Machine Learning — Tensorflow
Artificial Intelligence is everywhere these days. Machine-learning-based algorithms are taking the grunt work out of many manual tasks that could previously only be performed by humans. In order for Deep Learning AI to solve problems, it has to be trained first through a large set of training data that is evaluated repeatedly to generate a neural network that can later be put to work (also called inference). Google's Python-based Tensorflow is one of the most popular machine-learning software packages that supports both CPUs and GPUs. Setting up Tensorflow for the GPU is a bit complicated, so lots of algorithm development and training on small data sets still happens on the CPU. Training performance on the CPU can also beat the GPU when problem sizes exceed typical GPU memory capacities.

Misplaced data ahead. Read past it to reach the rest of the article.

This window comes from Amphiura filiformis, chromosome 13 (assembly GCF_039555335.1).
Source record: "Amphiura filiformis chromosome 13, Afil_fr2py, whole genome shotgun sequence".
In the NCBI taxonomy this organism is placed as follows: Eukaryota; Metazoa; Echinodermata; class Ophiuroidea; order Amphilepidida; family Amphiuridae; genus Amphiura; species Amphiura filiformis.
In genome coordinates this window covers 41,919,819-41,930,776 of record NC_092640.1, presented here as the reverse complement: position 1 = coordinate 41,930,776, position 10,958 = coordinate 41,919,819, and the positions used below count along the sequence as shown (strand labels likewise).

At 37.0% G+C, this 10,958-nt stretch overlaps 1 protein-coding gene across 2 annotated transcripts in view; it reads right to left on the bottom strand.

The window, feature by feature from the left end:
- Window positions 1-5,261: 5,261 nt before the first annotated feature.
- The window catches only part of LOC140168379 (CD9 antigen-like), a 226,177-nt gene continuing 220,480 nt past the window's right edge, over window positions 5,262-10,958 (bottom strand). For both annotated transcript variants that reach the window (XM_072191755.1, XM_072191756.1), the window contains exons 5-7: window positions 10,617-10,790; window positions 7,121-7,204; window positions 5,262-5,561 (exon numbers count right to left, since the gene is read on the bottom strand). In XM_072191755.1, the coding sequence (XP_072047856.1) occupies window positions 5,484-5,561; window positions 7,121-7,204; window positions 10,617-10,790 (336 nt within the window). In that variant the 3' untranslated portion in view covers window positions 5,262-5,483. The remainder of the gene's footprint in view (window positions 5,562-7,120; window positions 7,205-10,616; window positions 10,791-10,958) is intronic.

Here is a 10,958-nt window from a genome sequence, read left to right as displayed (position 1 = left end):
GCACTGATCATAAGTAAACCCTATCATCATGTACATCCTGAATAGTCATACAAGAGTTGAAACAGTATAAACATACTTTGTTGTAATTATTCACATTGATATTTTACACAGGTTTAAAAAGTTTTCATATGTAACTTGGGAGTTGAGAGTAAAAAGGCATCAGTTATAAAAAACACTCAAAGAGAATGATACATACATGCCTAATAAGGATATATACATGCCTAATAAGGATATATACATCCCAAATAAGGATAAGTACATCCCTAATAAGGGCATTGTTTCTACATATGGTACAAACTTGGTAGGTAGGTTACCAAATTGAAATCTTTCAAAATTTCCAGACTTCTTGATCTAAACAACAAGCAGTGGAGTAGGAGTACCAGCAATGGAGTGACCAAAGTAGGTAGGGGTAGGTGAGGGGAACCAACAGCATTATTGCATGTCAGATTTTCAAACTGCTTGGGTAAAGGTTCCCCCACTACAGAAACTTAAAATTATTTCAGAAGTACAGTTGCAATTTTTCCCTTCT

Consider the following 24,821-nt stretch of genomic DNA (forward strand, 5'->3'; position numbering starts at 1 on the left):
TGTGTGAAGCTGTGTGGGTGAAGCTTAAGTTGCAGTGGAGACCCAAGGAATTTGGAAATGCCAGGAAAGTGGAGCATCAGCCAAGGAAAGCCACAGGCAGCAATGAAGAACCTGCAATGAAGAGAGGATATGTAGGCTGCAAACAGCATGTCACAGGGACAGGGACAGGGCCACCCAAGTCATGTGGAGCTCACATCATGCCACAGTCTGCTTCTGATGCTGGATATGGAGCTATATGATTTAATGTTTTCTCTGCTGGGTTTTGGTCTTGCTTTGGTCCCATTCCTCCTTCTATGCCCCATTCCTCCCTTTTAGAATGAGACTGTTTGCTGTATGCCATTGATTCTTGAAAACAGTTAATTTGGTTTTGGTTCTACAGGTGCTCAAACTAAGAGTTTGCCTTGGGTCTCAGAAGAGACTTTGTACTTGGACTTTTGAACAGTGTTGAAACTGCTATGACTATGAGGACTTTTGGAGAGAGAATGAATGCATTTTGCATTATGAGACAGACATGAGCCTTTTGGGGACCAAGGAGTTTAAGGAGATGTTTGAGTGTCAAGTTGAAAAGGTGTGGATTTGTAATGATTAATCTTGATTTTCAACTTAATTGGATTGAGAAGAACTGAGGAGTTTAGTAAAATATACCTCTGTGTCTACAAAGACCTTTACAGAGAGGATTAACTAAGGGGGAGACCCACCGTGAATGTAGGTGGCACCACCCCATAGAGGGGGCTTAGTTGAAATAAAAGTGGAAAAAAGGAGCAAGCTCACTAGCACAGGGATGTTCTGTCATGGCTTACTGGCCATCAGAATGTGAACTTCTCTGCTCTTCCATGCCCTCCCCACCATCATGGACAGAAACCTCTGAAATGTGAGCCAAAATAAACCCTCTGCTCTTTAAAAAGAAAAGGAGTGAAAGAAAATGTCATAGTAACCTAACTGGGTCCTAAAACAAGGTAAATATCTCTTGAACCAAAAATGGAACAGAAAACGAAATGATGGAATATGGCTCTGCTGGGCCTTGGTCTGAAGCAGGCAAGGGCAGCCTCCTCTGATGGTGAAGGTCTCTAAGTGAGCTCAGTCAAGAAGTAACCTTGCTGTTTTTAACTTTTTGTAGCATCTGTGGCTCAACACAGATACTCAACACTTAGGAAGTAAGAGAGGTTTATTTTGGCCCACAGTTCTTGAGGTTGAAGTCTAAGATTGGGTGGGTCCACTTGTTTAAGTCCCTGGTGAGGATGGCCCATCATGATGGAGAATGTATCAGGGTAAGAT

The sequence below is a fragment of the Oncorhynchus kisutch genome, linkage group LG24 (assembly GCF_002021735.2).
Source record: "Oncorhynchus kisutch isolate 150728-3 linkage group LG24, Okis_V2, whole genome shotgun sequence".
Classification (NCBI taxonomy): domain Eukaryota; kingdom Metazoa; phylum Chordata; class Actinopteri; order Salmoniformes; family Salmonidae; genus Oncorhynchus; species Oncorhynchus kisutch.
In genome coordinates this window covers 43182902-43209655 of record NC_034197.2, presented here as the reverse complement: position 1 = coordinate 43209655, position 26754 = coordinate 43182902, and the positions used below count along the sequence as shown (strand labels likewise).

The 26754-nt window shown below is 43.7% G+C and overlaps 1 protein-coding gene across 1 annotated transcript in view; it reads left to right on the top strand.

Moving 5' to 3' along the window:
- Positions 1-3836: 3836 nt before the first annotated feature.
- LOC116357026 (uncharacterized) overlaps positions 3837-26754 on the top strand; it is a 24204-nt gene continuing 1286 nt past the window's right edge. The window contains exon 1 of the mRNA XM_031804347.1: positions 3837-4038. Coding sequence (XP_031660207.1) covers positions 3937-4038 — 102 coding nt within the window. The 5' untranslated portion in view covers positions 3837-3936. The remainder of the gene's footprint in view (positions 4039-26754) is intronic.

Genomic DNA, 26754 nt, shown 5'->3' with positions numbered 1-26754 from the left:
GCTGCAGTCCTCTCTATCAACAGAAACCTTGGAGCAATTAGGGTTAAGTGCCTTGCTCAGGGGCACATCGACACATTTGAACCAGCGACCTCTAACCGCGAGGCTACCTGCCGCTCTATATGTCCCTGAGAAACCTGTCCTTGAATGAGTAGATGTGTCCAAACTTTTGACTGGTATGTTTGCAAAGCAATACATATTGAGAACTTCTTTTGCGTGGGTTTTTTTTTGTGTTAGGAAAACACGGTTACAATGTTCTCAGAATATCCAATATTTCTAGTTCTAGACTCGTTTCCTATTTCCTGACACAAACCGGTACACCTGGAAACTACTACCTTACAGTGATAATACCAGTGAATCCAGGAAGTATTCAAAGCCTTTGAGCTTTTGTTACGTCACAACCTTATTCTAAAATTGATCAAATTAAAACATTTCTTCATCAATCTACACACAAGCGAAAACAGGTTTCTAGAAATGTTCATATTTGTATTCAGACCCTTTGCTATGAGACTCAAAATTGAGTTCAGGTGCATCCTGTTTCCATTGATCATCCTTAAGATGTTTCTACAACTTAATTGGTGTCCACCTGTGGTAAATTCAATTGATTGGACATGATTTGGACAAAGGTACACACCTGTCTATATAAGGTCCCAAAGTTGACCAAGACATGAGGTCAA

Engineering widely uses the finite element method (FEM), which is able to simulate the flow of liquid (CFD), heat transfer, and structural stability to verify whether a final product is able to meet design requirements. Solving such a problem breaks the system up into a large number of simple parts called finite elements that are all able to interact with each other. This is a highly complex mathematical task that requires a lot of processing power, which is very difficult to parallelize on GPUs. Our Euler3D benchmark test is fully parallelized to make the most of multiple CPU cores, but it also puts a lot of stress on the memory subsystem.
Brain Neuron Simulation
In order to better understand how brains work, biology and medical research uses software to simulate neurons and their interactions with each other. Scientists hope that this can ultimately lead to an understanding of how biological intelligence emerges. Just like our physics simulation test, this is a highly complex, memory intensive problem that is best solved on CPUs—GPUs aren't well suited to these algorithms.